The Political Economy of Human Happiness
How Voters' Choices Determine the Quality of Life
Cambridge University Press 2013
New Books in Big IdeasNew Books in EconomicsNew Books in Political ScienceNew Books in Politics & SocietyNew Books in PsychologyNew Books in Public PolicyNew Books in Science & TechnologyNew Books Network May 1, 2014 Marshall Poe
Americans are very politically divided. Democrats say we need a more powerful welfare state while Republicans say we need to maintain the free market. The struggle, we are constantly informed, is one of ideas. And that it is in the worst possible sense, for neither the Democrats nor Republicans seem interested in evidence. They don’t want the facts to get in the way of their arguments.
In his remarkable book The Political Economy of Human Happiness: How Voters’ Choices Determine the Quality of Life (Cambridge University Press, 2013), Benjamin Radcliff provides facts that should help both Democrats and Republicans, despite their many differences, decide how to proceed. He asks a simple, compelling question: do conservative or liberal public policies make people happier? After an extensive and sophisticated analysis of the data, he reaches an equally simple, compelling answer: liberal policies do.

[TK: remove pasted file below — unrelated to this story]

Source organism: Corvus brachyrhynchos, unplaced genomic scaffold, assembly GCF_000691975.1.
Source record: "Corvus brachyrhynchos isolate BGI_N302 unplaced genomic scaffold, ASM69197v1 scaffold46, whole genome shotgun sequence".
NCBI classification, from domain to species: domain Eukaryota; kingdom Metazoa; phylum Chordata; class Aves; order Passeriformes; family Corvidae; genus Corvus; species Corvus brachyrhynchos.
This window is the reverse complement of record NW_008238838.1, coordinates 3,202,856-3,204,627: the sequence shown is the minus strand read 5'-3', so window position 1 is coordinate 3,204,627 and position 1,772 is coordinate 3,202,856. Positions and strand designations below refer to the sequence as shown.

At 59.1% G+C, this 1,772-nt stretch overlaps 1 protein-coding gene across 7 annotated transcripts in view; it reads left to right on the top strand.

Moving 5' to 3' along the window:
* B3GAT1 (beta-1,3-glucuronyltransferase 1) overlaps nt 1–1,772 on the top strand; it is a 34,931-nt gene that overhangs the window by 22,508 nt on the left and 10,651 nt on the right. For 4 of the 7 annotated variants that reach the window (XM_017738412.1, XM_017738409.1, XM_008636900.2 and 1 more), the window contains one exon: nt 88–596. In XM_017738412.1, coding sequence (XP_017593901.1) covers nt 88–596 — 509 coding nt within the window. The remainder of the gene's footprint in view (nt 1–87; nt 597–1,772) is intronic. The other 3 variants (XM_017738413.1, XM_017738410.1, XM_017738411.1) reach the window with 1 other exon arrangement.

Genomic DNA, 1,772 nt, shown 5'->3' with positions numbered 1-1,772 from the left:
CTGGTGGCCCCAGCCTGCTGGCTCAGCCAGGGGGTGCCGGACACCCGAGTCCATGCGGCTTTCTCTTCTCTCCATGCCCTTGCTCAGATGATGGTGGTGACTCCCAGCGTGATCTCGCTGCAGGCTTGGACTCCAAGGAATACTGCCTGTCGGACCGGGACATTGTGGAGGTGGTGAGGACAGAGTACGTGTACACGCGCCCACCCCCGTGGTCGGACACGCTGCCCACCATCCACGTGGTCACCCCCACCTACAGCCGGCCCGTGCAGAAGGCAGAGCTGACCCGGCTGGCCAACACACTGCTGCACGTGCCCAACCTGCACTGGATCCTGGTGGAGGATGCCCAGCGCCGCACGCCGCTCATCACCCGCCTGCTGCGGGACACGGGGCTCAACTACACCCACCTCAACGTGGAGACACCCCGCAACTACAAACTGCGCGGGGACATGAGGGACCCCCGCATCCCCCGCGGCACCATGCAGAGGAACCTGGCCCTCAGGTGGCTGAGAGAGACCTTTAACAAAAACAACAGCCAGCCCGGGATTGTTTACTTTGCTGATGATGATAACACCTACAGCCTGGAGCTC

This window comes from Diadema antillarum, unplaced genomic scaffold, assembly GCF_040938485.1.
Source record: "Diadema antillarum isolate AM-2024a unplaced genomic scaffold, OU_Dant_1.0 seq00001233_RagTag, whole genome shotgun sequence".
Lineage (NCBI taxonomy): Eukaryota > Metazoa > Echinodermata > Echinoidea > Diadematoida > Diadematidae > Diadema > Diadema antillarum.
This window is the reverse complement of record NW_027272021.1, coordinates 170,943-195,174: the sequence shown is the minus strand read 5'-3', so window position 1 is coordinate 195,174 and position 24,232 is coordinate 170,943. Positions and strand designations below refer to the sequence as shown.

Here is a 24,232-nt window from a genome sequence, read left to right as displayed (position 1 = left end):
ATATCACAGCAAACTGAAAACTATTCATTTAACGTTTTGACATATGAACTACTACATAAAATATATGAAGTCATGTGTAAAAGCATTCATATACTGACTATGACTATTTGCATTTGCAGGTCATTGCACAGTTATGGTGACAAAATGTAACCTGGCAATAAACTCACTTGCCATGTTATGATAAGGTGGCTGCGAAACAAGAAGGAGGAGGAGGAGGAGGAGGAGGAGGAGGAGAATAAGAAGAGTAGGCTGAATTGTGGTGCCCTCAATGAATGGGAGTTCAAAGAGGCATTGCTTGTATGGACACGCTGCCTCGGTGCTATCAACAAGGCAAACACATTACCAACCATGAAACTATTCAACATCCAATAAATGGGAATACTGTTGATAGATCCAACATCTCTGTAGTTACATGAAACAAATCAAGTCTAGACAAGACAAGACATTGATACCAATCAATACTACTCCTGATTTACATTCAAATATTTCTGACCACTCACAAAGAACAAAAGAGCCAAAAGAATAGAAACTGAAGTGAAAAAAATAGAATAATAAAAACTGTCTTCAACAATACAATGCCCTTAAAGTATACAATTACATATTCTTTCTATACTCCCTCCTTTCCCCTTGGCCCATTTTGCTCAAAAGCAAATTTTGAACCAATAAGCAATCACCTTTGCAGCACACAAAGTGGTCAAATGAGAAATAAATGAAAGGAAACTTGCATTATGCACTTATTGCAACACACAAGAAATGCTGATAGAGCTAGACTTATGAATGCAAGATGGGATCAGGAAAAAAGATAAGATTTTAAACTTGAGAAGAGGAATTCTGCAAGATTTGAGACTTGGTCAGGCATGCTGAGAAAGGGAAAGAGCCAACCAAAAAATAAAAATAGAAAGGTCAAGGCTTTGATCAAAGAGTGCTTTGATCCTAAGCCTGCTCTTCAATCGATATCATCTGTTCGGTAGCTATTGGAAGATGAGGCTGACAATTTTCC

Radcliff is a great friend of the free market; it is obvious, he says, that capitalism is the best economic system we have at our disposal. But he is also pragmatic: all the evidence shows that free markets alone don’t make people as happy as markets combined with robust welfare and labor-protection programs. There is a lesson here for both Democrats and Republicans. Listen up.